I was given the details of a mix used for Oxalis in a conservation collection at a local botanical garden; it is a coarse mix designed to hold moisture but not stay waterlogged. I thought this may be useful for Drosera and other CP's that sometimes like to be moist but not permanently wet. Given my knowledge is mostly on South African dews in the wild, this may apply to the montane non-seep species (ramentacea, hilaris, cuneifolia, glabripes etc) that rely on frequent fogs or mist to keep the soil damp, or the winter growers (cistiflora, zeyheri, pauciflora etc) that grow when it rains frequently. This is similar to the many Oxalis that grow in winter here. They like moist but not waterlogged soil.
The soils are rarely peaty as bogs are, rather just nutrient poor. Therefore I thought this mix or something similar would be ideal for those dews. It consists of, with notes on its function from the designer:
2 parts silica sand - graded to avoid fine particles that could compact the mixture
1 part perlite - aeration and drainage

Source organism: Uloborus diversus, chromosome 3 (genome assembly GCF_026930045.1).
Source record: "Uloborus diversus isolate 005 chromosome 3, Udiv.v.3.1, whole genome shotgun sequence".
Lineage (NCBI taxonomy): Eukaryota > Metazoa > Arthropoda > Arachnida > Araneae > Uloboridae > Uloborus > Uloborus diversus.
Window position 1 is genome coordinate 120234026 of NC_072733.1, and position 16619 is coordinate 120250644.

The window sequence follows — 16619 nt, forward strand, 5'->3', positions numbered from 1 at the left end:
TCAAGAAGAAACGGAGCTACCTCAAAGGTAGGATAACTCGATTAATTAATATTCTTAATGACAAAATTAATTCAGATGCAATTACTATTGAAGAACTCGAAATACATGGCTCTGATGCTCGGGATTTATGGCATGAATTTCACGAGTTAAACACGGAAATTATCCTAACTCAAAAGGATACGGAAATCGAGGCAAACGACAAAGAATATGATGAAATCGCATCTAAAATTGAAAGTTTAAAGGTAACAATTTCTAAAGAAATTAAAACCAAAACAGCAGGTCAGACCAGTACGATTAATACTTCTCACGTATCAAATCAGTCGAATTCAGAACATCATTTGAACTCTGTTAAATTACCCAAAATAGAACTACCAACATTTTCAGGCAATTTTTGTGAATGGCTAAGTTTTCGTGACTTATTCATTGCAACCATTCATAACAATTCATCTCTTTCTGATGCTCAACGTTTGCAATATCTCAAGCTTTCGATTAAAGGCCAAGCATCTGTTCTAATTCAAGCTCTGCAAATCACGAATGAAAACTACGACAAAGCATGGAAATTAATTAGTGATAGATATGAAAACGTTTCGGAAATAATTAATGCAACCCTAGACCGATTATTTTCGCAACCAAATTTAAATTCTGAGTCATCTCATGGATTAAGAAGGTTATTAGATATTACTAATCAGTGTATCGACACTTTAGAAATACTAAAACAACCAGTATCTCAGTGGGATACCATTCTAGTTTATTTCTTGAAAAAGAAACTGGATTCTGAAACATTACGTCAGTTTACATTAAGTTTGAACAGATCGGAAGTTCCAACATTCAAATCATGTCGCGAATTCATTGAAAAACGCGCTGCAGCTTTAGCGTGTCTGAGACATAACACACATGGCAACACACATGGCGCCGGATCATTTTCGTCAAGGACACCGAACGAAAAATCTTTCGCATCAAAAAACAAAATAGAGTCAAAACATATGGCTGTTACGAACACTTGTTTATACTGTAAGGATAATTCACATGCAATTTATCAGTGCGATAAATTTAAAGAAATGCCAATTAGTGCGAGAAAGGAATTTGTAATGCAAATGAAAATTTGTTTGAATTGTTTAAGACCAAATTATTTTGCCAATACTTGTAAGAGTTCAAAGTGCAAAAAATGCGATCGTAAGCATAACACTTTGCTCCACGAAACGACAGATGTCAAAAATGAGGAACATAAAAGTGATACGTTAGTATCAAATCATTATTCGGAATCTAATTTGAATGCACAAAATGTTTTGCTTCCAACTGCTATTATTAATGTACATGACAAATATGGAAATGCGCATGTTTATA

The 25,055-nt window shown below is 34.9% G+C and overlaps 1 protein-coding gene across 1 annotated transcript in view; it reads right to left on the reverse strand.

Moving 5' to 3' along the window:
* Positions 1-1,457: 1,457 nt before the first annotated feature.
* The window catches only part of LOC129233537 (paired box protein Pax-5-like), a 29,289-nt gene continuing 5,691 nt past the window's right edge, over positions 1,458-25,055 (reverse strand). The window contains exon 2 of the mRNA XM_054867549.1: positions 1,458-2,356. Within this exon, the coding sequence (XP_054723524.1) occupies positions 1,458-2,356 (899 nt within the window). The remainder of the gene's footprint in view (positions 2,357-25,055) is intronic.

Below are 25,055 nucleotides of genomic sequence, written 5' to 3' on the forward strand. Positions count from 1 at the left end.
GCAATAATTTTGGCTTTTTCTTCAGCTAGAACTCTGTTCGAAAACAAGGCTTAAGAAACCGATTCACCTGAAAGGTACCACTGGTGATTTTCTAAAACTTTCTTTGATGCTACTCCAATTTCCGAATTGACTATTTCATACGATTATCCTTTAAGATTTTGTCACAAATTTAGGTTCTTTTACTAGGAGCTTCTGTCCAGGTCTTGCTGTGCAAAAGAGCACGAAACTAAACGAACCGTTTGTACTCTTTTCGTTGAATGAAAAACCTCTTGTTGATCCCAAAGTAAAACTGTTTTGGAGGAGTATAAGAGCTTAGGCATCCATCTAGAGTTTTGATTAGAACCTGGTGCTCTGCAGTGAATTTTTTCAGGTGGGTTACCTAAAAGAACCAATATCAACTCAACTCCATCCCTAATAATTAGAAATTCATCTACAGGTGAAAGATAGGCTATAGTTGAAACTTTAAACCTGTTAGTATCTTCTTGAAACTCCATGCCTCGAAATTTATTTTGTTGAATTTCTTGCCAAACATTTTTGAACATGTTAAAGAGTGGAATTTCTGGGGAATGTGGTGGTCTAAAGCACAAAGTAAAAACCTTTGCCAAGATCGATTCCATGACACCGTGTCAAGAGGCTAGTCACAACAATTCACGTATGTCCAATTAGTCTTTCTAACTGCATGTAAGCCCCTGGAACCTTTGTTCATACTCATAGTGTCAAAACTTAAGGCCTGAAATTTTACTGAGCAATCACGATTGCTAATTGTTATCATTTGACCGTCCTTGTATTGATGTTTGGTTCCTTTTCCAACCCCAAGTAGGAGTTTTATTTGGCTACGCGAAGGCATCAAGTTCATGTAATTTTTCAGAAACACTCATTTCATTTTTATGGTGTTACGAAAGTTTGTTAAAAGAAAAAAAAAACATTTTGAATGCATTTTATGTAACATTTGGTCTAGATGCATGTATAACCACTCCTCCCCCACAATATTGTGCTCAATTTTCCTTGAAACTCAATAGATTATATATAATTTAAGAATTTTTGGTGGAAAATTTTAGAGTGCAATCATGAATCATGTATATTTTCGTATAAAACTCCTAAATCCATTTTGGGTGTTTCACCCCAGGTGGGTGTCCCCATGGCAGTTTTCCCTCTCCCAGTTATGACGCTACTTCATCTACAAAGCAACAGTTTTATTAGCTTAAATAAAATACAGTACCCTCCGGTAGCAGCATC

1 part milled bark - provides some nutrients and retains moisture
1/2 part compost - Less coarse component, more rot prone if used in high volume
1 part vermiculite - some water retention, does not rot
1/5 part biochar - Keeps some nutrients and slowly releases them
This mix is free draining and low in nutrients. I suspect for drosera it may be better to:
-Replace milled bark with peat or chopped sphagnum to reduce rot if used for more water loving species. I have heard that composted bark sometimes work but can rot
-Reducing compost due to high nutrient amounts
I intend on experimenting with this once I have sundews again. If the bark was replaced entirely with peat that would still only be 1/6 peat which is less than the 1/2-1/3 composition often used. If using large amounts of peat could be avoided that would also be useful.
What thoughts are had on this?
Carnivorous plant explorer from South Africa